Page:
Contact Zones: How much is too much?

It’s my week to lead class, so I’m a bit more engaged in the week’s reading than usual. Relatedly, I read a chapter by Mark R. Hall and Mary Rosner in a recent book on composition and postcolonial studies that engages Mary Louise Pratt’s notion of contact zone directly.

In one section, the authors point out that Pratt’s notion of contact zone has shifted. They describe it using a call-out section that suggests Pratt has revised Pratt:

Changes in the relations among those in the contact zones: from “relations of power” to “relations of domination and subordination” to relations of “difference, hierarchy, and unshared or conflicting assumptions.” (98)

Hall and Rosner note several other revisions, but this one particular strikes me for its flexible, contextual nature. When a group encounters a contact zone, it seems to me that decisions made by group members help determine whether the relations are of “power” or “domination” or “difference” or simply “unshared assumptions.”

Particularly, I’m thinking of a theological consultation I attended a few years ago that brought together about 40 pastors and theologians, many of whom were involved in ministry on the edges of the traditional church. The group was diverse in many ways: theologically, racially, geographically, and levels of experience.

After a fine presentation by a young black youth pastor, an older white male leader asked a question about metrics of ministry that the youth pastor understood as tinged with racial bias (it was, by the way). The dynamics of the rest of the consultation then centered upon the question: how will the group engage the contact zone?

  • If the older white male leader apologized, we’d have gone one way.
  • If the black youth pastor aired his grievances quietly to the consultation leadership, we’d have gone another way.
  • If the black youth pastor aired his grievances publicly, we’d have gone another way entirely (this was the approach, by the way).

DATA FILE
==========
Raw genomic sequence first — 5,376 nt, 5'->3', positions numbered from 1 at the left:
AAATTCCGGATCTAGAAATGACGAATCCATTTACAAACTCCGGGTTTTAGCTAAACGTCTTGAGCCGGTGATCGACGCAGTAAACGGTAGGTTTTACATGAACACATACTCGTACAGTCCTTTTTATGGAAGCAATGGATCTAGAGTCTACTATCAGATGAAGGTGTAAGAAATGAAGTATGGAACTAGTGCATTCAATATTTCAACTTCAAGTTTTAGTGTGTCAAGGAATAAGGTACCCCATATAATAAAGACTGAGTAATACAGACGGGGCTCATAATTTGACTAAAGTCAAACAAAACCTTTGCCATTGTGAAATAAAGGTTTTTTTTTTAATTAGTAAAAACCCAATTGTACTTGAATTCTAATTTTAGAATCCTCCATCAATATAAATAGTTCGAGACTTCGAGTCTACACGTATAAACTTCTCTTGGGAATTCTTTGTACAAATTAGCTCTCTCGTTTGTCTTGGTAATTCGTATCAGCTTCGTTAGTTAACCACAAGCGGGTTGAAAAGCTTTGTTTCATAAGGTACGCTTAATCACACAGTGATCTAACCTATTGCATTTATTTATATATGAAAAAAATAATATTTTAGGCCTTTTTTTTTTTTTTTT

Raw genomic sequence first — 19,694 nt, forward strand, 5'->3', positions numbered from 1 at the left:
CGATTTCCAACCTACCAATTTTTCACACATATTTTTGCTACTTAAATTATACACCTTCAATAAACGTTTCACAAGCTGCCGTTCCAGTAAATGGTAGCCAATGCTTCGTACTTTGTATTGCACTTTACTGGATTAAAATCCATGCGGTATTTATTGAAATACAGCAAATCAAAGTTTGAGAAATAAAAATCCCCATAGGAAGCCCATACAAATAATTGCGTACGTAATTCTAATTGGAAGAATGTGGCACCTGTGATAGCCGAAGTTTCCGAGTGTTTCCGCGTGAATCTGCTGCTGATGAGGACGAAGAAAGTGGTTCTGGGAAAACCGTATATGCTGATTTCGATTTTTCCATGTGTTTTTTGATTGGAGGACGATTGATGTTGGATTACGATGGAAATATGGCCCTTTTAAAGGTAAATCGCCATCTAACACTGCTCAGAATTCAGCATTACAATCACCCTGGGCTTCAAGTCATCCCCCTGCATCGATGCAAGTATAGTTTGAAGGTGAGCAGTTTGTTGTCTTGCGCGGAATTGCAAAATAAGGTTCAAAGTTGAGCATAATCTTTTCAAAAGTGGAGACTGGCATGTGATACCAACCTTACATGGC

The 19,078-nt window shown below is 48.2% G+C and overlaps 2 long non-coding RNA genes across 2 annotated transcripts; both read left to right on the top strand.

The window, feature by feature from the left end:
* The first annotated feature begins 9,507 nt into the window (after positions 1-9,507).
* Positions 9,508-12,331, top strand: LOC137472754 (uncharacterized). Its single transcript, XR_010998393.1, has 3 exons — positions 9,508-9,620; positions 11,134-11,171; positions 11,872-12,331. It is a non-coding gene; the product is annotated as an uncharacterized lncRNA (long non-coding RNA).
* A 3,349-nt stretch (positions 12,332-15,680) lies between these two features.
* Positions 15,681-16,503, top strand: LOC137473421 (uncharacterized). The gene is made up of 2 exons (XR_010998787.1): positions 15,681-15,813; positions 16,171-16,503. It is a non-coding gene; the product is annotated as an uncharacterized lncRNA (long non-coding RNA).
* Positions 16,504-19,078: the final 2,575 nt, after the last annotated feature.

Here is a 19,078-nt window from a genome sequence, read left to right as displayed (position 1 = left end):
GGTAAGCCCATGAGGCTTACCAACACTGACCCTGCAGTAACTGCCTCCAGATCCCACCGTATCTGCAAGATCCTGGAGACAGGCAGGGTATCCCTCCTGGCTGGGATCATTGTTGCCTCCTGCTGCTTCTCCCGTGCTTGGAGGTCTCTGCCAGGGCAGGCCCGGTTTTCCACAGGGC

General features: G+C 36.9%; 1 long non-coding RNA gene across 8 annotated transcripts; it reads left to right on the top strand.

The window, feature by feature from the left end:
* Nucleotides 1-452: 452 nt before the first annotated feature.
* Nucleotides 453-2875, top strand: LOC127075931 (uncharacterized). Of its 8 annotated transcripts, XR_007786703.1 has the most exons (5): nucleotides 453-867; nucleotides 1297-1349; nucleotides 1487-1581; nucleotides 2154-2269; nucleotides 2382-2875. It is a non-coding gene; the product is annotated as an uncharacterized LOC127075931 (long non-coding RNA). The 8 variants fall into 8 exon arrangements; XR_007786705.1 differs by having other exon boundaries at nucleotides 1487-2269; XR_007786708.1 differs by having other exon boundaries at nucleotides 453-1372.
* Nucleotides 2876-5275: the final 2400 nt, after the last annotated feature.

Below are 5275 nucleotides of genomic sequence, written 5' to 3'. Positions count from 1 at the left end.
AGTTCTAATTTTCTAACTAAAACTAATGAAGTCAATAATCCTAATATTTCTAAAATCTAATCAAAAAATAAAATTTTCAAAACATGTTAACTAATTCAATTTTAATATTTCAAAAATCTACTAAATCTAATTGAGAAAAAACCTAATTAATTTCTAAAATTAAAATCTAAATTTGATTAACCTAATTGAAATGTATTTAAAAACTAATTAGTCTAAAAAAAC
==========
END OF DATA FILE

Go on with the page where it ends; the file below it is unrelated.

• If the black youth pastor chose to leave the consultation, we’d have gone still another way.
  • Other options certainly exist…

My point is this: the contact zone existed the moment the gathering occurred. The way the group engaged the contact zone—and whether it concerned relations of power, or difference, or subordination, etc.—was determined by choices in-the-moment by the actors in the group.

To bring this experience into conversation with the Min-Zhan Lu article, if we accept her notion of using contact zones and a multicultural approach to English studies, it seems like the faculty person becomes an enormous determinate in how that contact zone is engaged.

Therefore, I wonder:

To what extent are contact zones fixed? How much does the pedagogical approach to them shift how students engage?

Are there particularly good (or particularly problematic) ways to engage contact zones? In other words, how much is too much contact?


Hall, R. Mark, and Mary Rosner. “Pratt and Pratfalls: Revisioning Contact Zones.” Crossing Borderlands : Composition And Postcolonial Studies. Ed. Andrea Lunsford and Lahoucine Ouzgane. Pittsburgh: University of Pittsburgh Press, 2004. 95–109. Print. Pittsburg Series in Composition, Literacy, and Culture.


One thought on “Contact Zones: How much is too much?

  1. Your questions return us, in some ways, to discourse communities — what are they? Do they exist?

    As with discourse communities, I do feel contact zones exist. But I find an interesting paradox with contact zones compared to discourse communities, perhaps attributable to scale. Discourse communities are a challenge to define because they are abstract assemblages of many facets of existence but they exist at a large, marco-discursive practice scale. Contact zones appear to be very tangible moments of interaction — “contact” — which diminish as the interaction diminishes. The zones form and re-form but they seem to be clear based on the articles. Consequently, contact zones also have a very localized feel to them.


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